What happens to your device warranty when a company closes down

This is the scenario: you’ve had your new fitness band for 11 months when it stops working. It came with a 12-month warranty, though, so you’re not worried.

When you take it in to be repaired or replaced, you are informed that you are out of luck – the warranty is no longer valid.

The manufacturer of your gadget has gone bust and was stripped for parts, which were sold to the highest bidder.

If you think this sounds unlikely, think again. This happened to Pebble customers a few months ago when Fitbit acquired parts of the company, following its descent from riches to rags.

Suddenly, warranties were declared invalid and Pebble owners were warned not to expect any software updates for their smartwatches.

While Pebble and Fitbit are overseas companies, this kind of thing can happen in South Africa. For example, at the beginning of 2017, local smartphone brand AG Mobile was liquidated.

You’re stuffed

“If a company declares bankruptcy there is not much you can do,” said Nicholas Hall, an attorney at Michalsons.

“For practical purposes, the legal entity which you are contracted with no longer exists so there is no longer a person to try and enforce the warranty against.”

Hall said it is important to remember that a warranty is a contractual clause and is subject to the normal laws of contract.

When a company is acquired, things are more complex.

“If the actual legal entity got sold, then in theory the warranty is still valid. If the business gets sold, then possibly not,” said Hall.

The manufacturer could have the ability to unilaterally change the terms of the agreement, including the terms of the warranty.

“If that is the case, there is not much the consumer could do.”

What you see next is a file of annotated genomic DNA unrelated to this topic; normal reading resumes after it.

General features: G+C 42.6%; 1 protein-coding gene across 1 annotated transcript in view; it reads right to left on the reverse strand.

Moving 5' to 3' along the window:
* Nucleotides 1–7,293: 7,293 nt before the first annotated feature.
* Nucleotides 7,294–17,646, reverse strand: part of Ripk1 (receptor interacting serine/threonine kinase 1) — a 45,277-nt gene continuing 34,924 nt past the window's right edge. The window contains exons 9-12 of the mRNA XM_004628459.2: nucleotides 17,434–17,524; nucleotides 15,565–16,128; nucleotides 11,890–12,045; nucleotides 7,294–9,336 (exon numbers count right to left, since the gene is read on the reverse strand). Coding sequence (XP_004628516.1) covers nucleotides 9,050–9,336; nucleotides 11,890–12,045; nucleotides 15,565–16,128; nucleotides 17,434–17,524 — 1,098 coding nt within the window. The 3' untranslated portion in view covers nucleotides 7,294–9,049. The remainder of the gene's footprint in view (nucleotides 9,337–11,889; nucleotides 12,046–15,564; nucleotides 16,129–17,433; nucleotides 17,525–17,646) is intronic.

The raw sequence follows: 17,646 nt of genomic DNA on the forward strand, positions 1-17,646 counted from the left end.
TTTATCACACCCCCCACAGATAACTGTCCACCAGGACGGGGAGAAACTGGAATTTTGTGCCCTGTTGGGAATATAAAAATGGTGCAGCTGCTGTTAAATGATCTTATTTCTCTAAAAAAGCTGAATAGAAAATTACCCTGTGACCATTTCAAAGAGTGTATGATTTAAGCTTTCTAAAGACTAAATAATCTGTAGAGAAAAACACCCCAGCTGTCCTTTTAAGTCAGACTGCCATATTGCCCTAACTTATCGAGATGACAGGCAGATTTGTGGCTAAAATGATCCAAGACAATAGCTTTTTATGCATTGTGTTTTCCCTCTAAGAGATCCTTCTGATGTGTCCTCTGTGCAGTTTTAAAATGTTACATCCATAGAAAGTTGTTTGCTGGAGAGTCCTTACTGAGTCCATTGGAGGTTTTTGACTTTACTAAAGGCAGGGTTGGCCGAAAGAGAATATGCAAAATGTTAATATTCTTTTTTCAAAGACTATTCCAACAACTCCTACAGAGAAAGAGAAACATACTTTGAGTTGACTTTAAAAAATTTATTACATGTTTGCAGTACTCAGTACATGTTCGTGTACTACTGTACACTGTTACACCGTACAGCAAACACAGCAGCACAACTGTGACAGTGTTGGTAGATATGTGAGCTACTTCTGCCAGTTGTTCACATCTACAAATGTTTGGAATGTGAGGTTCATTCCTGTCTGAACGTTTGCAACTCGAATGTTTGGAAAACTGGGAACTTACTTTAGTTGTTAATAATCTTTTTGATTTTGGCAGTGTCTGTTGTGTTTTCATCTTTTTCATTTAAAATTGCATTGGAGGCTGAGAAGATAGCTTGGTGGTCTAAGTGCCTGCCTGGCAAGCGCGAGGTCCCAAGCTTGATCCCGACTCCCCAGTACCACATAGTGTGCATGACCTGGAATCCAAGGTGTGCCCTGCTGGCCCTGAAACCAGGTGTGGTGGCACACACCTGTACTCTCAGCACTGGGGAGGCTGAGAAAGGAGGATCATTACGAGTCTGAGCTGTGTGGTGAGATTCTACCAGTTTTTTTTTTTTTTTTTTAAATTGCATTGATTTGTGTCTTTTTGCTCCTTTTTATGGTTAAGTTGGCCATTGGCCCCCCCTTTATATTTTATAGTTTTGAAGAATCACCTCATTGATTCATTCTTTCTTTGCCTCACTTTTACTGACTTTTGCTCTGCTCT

“If the warranty is a statutory provision – like the 6-month implied warranty in the CPA – then you could still enforce it against the company, as they do not have the power to contract out of their legislative responsibilities.”

Switching off essential cloud services

In addition to cancelling its warranties, Pebble also warned that functionality of its smartwatches may decrease over time.

Fitbit will keep Pebble’s software and services running through 2017, but its cloud services will eventually be switched off.

Fortunately, it has promised to reduce Pebble’s dependency on its patchwork of cloud services.

If a company decides to shut down a cloud service that is essential for its devices to work, there is also not much consumers can do.

“The key point here is that it is a service,” said Hall.

“While most services may have an uptime warranty, that warranty will be limited to while the service is still being provided.”

“If they choose to no longer provide the service, then the warranty would fall away.”

Now read: Pebble smartwatches – from rags, to riches, to rags

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What happens to your device warranty when a company closes down